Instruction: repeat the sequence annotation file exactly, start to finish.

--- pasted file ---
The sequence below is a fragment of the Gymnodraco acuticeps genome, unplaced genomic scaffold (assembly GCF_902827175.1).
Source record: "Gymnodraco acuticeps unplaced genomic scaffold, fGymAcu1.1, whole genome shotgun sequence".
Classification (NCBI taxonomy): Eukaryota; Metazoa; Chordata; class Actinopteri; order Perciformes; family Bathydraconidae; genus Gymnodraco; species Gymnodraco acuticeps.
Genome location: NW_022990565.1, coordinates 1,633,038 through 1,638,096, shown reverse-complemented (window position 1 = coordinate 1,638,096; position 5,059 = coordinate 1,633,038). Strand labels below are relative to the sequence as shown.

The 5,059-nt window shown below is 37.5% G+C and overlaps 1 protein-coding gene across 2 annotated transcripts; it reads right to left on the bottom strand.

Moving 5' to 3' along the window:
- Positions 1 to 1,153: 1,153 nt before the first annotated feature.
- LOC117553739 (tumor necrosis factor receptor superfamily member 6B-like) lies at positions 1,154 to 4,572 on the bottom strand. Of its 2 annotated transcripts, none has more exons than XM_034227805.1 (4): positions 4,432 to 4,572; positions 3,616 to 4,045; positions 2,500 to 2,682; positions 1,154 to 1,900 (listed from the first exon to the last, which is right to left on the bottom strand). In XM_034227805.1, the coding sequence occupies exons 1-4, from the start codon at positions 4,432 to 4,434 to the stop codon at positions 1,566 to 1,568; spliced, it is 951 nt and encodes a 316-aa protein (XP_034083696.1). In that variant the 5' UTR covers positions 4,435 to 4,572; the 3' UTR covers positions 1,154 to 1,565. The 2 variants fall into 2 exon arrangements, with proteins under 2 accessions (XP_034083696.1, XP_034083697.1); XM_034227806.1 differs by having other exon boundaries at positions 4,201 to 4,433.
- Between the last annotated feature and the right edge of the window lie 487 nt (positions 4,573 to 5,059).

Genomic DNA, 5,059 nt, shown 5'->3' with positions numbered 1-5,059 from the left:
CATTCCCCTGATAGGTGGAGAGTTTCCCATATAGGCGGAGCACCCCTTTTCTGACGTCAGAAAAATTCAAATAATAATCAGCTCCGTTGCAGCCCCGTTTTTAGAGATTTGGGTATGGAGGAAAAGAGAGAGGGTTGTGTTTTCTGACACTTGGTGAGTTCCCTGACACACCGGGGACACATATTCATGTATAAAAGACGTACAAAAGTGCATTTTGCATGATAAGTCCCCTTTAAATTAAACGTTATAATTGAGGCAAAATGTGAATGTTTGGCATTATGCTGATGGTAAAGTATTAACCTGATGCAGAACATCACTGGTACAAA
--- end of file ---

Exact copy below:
The sequence below is a fragment of the Gymnodraco acuticeps genome, unplaced genomic scaffold (assembly GCF_902827175.1).
Source record: "Gymnodraco acuticeps unplaced genomic scaffold, fGymAcu1.1, whole genome shotgun sequence".
Classification (NCBI taxonomy): Eukaryota; Metazoa; Chordata; class Actinopteri; order Perciformes; family Bathydraconidae; genus Gymnodraco; species Gymnodraco acuticeps.
Genome location: NW_022990565.1, coordinates 1,633,038 through 1,638,096, shown reverse-complemented (window position 1 = coordinate 1,638,096; position 5,059 = coordinate 1,633,038). Strand labels below are relative to the sequence as shown.

The 5,059-nt window shown below is 37.5% G+C and overlaps 1 protein-coding gene across 2 annotated transcripts; it reads right to left on the bottom strand.

Moving 5' to 3' along the window:
- Positions 1 to 1,153: 1,153 nt before the first annotated feature.
- LOC117553739 (tumor necrosis factor receptor superfamily member 6B-like) lies at positions 1,154 to 4,572 on the bottom strand. Of its 2 annotated transcripts, none has more exons than XM_034227805.1 (4): positions 4,432 to 4,572; positions 3,616 to 4,045; positions 2,500 to 2,682; positions 1,154 to 1,900 (listed from the first exon to the last, which is right to left on the bottom strand). In XM_034227805.1, the coding sequence occupies exons 1-4, from the start codon at positions 4,432 to 4,434 to the stop codon at positions 1,566 to 1,568; spliced, it is 951 nt and encodes a 316-aa protein (XP_034083696.1). In that variant the 5' UTR covers positions 4,435 to 4,572; the 3' UTR covers positions 1,154 to 1,565. The 2 variants fall into 2 exon arrangements, with proteins under 2 accessions (XP_034083696.1, XP_034083697.1); XM_034227806.1 differs by having other exon boundaries at positions 4,201 to 4,433.
- Between the last annotated feature and the right edge of the window lie 487 nt (positions 4,573 to 5,059).

Genomic DNA, 5,059 nt, shown 5'->3' with positions numbered 1-5,059 from the left:
CATTCCCCTGATAGGTGGAGAGTTTCCCATATAGGCGGAGCACCCCTTTTCTGACGTCAGAAAAATTCAAATAATAATCAGCTCCGTTGCAGCCCCGTTTTTAGAGATTTGGGTATGGAGGAAAAGAGAGAGGGTTGTGTTTTCTGACACTTGGTGAGTTCCCTGACACACCGGGGACACATATTCATGTATAAAAGACGTACAAAAGTGCATTTTGCATGATAAGTCCCCTTTAAATTAAACGTTATAATTGAGGCAAAATGTGAATGTTTGGCATTATGCTGATGGTAAAGTATTAACCTGATGCAGAACATCACTGGTACAAA